Easy Instant Pot Greek Yogurt (Thick and Creamy!)

Making your own creamy greek yogurt might seem tough, but with the instant pot, it’s actually pretty easy! This recipe/tutorial will walk you through everything you need to know to make your own gorgeously thick and creamy greek yogurt.

Instapot Yogurt | Homan at Home

Making your own yogurt just seems like one of those things reserved for the Pioneer Annies of the world, but it’s actually not that difficult at all. You can do it at home with just an instant pot, a thermometer, a colander, coffee filters, and a large bowl. The only thing I had to buy for this project was the coffee filters — everything else is just normal kitchen stuff at our house. 

Now, this is where I warn you. While this takes only about 15 minutes of hands-on time, it actually takes almost 24 hours total. You have to check in periodically, so if you’re planning to make this, you want to make sure you’re around at the important times, which I’ll cover below. The first time you do it, it’s a good idea to make sure you’re around all day. It’s no coincidence that I learned to do this during 2020. However, I make most of our yogurt now, even with a outside-of-the-house job, two kids, and a dog. You can definitely make this work in real life!

Ingredients

Homemade yogurt uses only two ingredients: milk and a yogurt starter.

  • Yogurt: You can use any cow’s milk you’d like. I think the best results come from whole milk — it makes a gorgeously creamy yogurt that is so much better than store-bought yogurt. However, you can even make non-fat yogurt using skim milk. If you use skim milk, your will need to double the amount of the starter, and your final product may be a little lumpier than if you used milk with a higher fat content.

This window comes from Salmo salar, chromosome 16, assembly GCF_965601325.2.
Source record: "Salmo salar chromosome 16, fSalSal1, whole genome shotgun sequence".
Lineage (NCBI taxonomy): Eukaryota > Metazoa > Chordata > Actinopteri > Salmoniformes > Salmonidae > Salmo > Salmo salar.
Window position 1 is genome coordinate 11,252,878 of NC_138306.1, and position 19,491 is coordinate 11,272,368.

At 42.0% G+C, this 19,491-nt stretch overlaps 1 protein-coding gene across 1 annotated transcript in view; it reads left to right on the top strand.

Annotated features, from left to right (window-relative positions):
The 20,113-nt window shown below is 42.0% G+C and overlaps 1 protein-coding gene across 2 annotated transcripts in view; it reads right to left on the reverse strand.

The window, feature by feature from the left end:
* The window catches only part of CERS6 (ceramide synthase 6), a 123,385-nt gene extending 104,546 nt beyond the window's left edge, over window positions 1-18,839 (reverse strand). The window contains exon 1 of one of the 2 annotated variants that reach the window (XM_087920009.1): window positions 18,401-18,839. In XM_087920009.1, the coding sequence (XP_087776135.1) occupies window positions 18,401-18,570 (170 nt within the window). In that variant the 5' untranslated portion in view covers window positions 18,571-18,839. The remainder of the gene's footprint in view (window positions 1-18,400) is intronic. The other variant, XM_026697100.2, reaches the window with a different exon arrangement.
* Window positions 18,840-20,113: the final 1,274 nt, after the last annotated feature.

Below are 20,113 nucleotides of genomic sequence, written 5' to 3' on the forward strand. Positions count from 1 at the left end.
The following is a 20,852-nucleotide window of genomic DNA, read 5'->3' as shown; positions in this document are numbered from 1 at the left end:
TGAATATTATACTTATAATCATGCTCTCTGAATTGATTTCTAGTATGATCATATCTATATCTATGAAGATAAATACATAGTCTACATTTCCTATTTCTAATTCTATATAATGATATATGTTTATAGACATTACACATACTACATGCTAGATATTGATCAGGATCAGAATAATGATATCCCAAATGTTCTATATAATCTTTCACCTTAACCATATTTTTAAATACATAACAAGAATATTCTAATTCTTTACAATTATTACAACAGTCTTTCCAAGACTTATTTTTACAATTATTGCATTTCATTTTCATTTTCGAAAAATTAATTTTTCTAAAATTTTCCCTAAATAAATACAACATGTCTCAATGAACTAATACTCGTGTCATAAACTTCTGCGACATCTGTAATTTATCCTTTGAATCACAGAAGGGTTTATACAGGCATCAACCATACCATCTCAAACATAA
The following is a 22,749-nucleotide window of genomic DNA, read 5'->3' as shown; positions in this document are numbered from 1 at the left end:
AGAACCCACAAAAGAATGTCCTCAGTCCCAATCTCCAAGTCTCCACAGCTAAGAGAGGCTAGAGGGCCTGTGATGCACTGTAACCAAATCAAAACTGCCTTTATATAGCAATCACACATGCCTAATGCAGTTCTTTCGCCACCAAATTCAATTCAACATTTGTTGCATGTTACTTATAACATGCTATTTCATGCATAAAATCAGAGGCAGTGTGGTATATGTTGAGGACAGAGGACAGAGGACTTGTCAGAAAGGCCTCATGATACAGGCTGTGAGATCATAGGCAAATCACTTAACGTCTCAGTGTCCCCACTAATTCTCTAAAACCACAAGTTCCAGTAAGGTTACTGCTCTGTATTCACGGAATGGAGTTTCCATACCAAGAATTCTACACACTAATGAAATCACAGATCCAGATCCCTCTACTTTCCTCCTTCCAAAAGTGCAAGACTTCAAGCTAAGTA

• Yogurt Starter: The yogurt starter is simply a few tablespoons of plain yogurt. For your first batch, you can buy regular yogurt from the grocery store, but do make sure that it has live cultures. You can check this on the label — it will either say “live cultures” or “active cultures.” Each time after your first batch, you can use a few leftover tablespoons from your homemade yogurt!

Tools

Having the right tools makes this recipe a breeze! You don’t need anything fancy, but I’ll give you a rundown and some product recommendations for each of these. 

Any link marked with an * is a sponsored link. I do receive a small commission if you buy something from that link. 

  • Instant Pot: I have the Instant Pot Duo*. You do not need a brand name pot, but you do need a electric pressure cooker with a yogurt function. 
  • Food Thermometer: You can use a candy thermometer, meat thermometer, or all-pupose food thermometer for this. This is my favorite*.
  • Whisk: You will be using this to whisk in the yogurt starter. You want a larger one* for this. 
  • Colander: You’ll need a standard-size colander for this. The Oxo Good Grip* is the one I use. 
  • Coffee Filters, Cheesecloth, or Nut Milk Bag: I’m a coffee filter* girl, but you can use any of these methods to line your colander. 
  • Large Bowl: Any bowl that you can fit your colander in will work here. I use a large mixing bowl.
  • Greek Yogurt Maker: This is an optional product you can use in place of the coffee filters, colander, and large bowl. I’ve never used one, but this one* comes very highly recommended by others.

Instructions (Please Read ALL Before Starting!)

Normally, this is the section of a recipe I’d skip. After all, I know how to mix ingredients, roll dough, brown meat, etc. This time, though, I recommend reading through all the steps to make sure that you know where you’re going with this. 

I’ve also included some rough times for each step to help you plan. You really only have to be involved at the beginning and end of each step, so during some of those longer times, you can feel free to leave your yogurt to do its own thing!

Step 1 | Boil the Milk (1-1.5 hours)

First, dump your gallon of milk into the pot of your instant pot. Seal the lid on with the top set to “Venting” and press the “Yogurt” button twice. Your display should now read “Boil.” 

Boil